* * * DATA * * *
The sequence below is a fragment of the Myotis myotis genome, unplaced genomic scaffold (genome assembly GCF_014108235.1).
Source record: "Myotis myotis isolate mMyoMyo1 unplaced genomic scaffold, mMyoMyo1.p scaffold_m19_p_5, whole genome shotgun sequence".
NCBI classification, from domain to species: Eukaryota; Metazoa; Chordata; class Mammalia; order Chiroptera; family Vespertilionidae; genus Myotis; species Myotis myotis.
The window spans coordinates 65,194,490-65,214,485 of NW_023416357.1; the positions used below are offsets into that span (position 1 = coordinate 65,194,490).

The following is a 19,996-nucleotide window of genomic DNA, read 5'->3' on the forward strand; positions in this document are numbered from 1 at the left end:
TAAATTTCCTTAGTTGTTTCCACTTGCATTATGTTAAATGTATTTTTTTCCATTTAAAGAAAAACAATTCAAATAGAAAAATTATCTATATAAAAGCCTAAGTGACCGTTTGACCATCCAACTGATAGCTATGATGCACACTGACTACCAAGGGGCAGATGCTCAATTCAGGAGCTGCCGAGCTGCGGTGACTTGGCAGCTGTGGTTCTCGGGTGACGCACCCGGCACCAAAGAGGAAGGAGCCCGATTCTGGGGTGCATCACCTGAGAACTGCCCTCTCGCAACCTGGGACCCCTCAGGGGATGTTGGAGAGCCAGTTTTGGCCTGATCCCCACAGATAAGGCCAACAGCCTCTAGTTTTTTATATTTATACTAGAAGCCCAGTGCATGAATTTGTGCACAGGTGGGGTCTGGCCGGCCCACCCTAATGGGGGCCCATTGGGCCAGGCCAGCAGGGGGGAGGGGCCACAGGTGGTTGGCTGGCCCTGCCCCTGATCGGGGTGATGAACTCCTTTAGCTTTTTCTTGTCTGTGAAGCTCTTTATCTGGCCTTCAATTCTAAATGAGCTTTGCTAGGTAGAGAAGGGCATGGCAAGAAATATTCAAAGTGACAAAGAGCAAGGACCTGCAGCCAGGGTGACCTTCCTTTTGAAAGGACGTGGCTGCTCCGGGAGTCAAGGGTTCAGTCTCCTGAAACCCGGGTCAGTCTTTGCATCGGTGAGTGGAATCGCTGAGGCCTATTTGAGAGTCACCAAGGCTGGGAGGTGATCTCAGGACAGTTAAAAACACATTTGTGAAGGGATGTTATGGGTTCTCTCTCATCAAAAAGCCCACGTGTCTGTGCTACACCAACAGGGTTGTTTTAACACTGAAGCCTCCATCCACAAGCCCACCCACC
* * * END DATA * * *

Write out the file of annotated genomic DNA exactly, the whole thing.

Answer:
The sequence below is a fragment of the Myotis myotis genome, unplaced genomic scaffold (genome assembly GCF_014108235.1).
Source record: "Myotis myotis isolate mMyoMyo1 unplaced genomic scaffold, mMyoMyo1.p scaffold_m19_p_5, whole genome shotgun sequence".
NCBI classification, from domain to species: Eukaryota; Metazoa; Chordata; class Mammalia; order Chiroptera; family Vespertilionidae; genus Myotis; species Myotis myotis.
The window spans coordinates 65,194,490-65,214,485 of NW_023416357.1; the positions used below are offsets into that span (position 1 = coordinate 65,194,490).

The following is a 19,996-nucleotide window of genomic DNA, read 5'->3' on the forward strand; positions in this document are numbered from 1 at the left end:
TAAATTTCCTTAGTTGTTTCCACTTGCATTATGTTAAATGTATTTTTTTCCATTTAAAGAAAAACAATTCAAATAGAAAAATTATCTATATAAAAGCCTAAGTGACCGTTTGACCATCCAACTGATAGCTATGATGCACACTGACTACCAAGGGGCAGATGCTCAATTCAGGAGCTGCCGAGCTGCGGTGACTTGGCAGCTGTGGTTCTCGGGTGACGCACCCGGCACCAAAGAGGAAGGAGCCCGATTCTGGGGTGCATCACCTGAGAACTGCCCTCTCGCAACCTGGGACCCCTCAGGGGATGTTGGAGAGCCAGTTTTGGCCTGATCCCCACAGATAAGGCCAACAGCCTCTAGTTTTTTATATTTATACTAGAAGCCCAGTGCATGAATTTGTGCACAGGTGGGGTCTGGCCGGCCCACCCTAATGGGGGCCCATTGGGCCAGGCCAGCAGGGGGGAGGGGCCACAGGTGGTTGGCTGGCCCTGCCCCTGATCGGGGTGATGAACTCCTTTAGCTTTTTCTTGTCTGTGAAGCTCTTTATCTGGCCTTCAATTCTAAATGAGCTTTGCTAGGTAGAGAAGGGCATGGCAAGAAATATTCAAAGTGACAAAGAGCAAGGACCTGCAGCCAGGGTGACCTTCCTTTTGAAAGGACGTGGCTGCTCCGGGAGTCAAGGGTTCAGTCTCCTGAAACCCGGGTCAGTCTTTGCATCGGTGAGTGGAATCGCTGAGGCCTATTTGAGAGTCACCAAGGCTGGGAGGTGATCTCAGGACAGTTAAAAACACATTTGTGAAGGGATGTTATGGGTTCTCTCTCATCAAAAAGCCCACGTGTCTGTGCTACACCAACAGGGTTGTTTTAACACTGAAGCCTCCATCCACAAGCCCACCCACC